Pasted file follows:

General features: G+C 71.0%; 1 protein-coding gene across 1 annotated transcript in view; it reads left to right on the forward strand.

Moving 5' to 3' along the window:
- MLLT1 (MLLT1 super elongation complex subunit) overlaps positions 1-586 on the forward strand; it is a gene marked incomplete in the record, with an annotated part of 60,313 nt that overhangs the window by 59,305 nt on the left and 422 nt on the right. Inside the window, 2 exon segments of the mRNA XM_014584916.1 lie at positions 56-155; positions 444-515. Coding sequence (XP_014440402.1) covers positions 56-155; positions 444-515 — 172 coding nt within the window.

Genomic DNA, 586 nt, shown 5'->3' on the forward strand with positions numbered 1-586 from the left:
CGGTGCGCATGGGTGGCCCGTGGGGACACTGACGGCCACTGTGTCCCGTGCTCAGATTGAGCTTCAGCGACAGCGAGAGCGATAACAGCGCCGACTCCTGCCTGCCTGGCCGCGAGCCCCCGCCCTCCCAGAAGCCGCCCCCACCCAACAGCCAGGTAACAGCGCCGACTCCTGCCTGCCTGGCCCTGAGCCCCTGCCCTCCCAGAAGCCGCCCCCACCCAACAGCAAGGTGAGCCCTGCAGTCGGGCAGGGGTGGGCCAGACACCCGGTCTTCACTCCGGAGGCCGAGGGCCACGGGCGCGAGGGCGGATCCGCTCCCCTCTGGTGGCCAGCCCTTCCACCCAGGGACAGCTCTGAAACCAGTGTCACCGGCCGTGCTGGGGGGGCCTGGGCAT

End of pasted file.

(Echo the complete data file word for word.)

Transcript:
General features: G+C 71.0%; 1 protein-coding gene across 1 annotated transcript in view; it reads left to right on the forward strand.

Moving 5' to 3' along the window:
- MLLT1 (MLLT1 super elongation complex subunit) overlaps positions 1-586 on the forward strand; it is a gene marked incomplete in the record, with an annotated part of 60,313 nt that overhangs the window by 59,305 nt on the left and 422 nt on the right. Inside the window, 2 exon segments of the mRNA XM_014584916.1 lie at positions 56-155; positions 444-515. Coding sequence (XP_014440402.1) covers positions 56-155; positions 444-515 — 172 coding nt within the window.

Genomic DNA, 586 nt, shown 5'->3' on the forward strand with positions numbered 1-586 from the left:
CGGTGCGCATGGGTGGCCCGTGGGGACACTGACGGCCACTGTGTCCCGTGCTCAGATTGAGCTTCAGCGACAGCGAGAGCGATAACAGCGCCGACTCCTGCCTGCCTGGCCGCGAGCCCCCGCCCTCCCAGAAGCCGCCCCCACCCAACAGCCAGGTAACAGCGCCGACTCCTGCCTGCCTGGCCCTGAGCCCCTGCCCTCCCAGAAGCCGCCCCCACCCAACAGCAAGGTGAGCCCTGCAGTCGGGCAGGGGTGGGCCAGACACCCGGTCTTCACTCCGGAGGCCGAGGGCCACGGGCGCGAGGGCGGATCCGCTCCCCTCTGGTGGCCAGCCCTTCCACCCAGGGACAGCTCTGAAACCAGTGTCACCGGCCGTGCTGGGGGGGCCTGGGCAT